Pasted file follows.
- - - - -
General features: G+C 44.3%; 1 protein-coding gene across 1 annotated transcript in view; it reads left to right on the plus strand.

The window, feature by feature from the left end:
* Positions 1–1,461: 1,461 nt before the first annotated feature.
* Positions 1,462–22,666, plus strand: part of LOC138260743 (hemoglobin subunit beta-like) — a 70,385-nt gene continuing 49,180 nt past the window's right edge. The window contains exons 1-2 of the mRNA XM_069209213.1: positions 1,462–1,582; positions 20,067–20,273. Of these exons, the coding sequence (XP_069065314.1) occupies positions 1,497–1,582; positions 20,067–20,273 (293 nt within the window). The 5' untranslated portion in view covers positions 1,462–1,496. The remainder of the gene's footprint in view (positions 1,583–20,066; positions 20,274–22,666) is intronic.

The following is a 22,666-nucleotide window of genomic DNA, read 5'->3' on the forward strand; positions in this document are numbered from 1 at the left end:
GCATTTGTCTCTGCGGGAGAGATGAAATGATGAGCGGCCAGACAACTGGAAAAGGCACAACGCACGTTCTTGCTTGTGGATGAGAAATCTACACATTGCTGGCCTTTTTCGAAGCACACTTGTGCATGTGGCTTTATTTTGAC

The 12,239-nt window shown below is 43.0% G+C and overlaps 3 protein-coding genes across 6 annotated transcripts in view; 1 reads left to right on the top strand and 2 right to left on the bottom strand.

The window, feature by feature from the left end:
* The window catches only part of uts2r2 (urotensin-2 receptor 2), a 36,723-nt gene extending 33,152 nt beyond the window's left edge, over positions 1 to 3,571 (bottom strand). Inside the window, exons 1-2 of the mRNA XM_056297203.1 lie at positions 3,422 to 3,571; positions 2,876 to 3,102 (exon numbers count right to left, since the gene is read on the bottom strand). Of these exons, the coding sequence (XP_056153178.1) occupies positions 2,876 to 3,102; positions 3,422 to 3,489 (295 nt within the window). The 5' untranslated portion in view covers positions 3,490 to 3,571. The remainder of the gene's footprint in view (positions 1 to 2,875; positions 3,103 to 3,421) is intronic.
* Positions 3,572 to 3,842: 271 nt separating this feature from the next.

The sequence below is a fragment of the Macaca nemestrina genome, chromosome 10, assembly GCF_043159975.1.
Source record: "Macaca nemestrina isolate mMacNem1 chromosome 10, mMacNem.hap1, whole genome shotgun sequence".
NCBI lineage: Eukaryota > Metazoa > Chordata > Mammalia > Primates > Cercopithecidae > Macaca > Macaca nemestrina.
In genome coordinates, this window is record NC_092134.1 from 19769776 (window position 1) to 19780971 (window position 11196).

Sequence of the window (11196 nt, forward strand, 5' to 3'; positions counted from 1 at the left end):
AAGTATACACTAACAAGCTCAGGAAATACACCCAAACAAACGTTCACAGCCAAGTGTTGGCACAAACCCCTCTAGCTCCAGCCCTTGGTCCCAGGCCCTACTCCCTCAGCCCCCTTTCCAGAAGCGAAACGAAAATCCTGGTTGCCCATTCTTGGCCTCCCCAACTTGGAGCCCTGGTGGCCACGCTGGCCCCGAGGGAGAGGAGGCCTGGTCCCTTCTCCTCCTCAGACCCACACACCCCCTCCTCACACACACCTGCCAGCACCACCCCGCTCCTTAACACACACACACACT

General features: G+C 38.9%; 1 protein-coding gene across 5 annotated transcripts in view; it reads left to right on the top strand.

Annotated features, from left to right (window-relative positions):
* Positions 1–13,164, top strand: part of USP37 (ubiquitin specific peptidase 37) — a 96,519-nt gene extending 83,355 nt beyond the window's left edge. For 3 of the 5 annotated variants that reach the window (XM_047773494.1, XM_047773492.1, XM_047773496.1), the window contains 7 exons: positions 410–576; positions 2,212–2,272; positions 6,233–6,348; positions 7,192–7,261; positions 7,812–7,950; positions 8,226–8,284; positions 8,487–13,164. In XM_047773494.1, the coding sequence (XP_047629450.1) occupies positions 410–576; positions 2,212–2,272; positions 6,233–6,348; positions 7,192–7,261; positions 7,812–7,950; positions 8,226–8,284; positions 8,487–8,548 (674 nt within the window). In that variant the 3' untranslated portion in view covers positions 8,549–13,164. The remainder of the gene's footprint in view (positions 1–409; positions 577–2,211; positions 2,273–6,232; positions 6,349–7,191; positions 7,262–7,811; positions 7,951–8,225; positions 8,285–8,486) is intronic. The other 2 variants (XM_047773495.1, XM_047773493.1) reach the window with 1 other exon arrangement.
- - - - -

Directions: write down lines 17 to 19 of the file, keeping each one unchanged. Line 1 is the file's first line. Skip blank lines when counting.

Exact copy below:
General features: G+C 38.9%; 1 protein-coding gene across 5 annotated transcripts in view; it reads left to right on the top strand.

Annotated features, from left to right (window-relative positions):
* Positions 1–13,164, top strand: part of USP37 (ubiquitin specific peptidase 37) — a 96,519-nt gene extending 83,355 nt beyond the window's left edge. For 3 of the 5 annotated variants that reach the window (XM_047773494.1, XM_047773492.1, XM_047773496.1), the window contains 7 exons: positions 410–576; positions 2,212–2,272; positions 6,233–6,348; positions 7,192–7,261; positions 7,812–7,950; positions 8,226–8,284; positions 8,487–13,164. In XM_047773494.1, the coding sequence (XP_047629450.1) occupies positions 410–576; positions 2,212–2,272; positions 6,233–6,348; positions 7,192–7,261; positions 7,812–7,950; positions 8,226–8,284; positions 8,487–8,548 (674 nt within the window). In that variant the 3' untranslated portion in view covers positions 8,549–13,164. The remainder of the gene's footprint in view (positions 1–409; positions 577–2,211; positions 2,273–6,232; positions 6,349–7,191; positions 7,262–7,811; positions 7,951–8,225; positions 8,285–8,486) is intronic. The other 2 variants (XM_047773495.1, XM_047773493.1) reach the window with 1 other exon arrangement.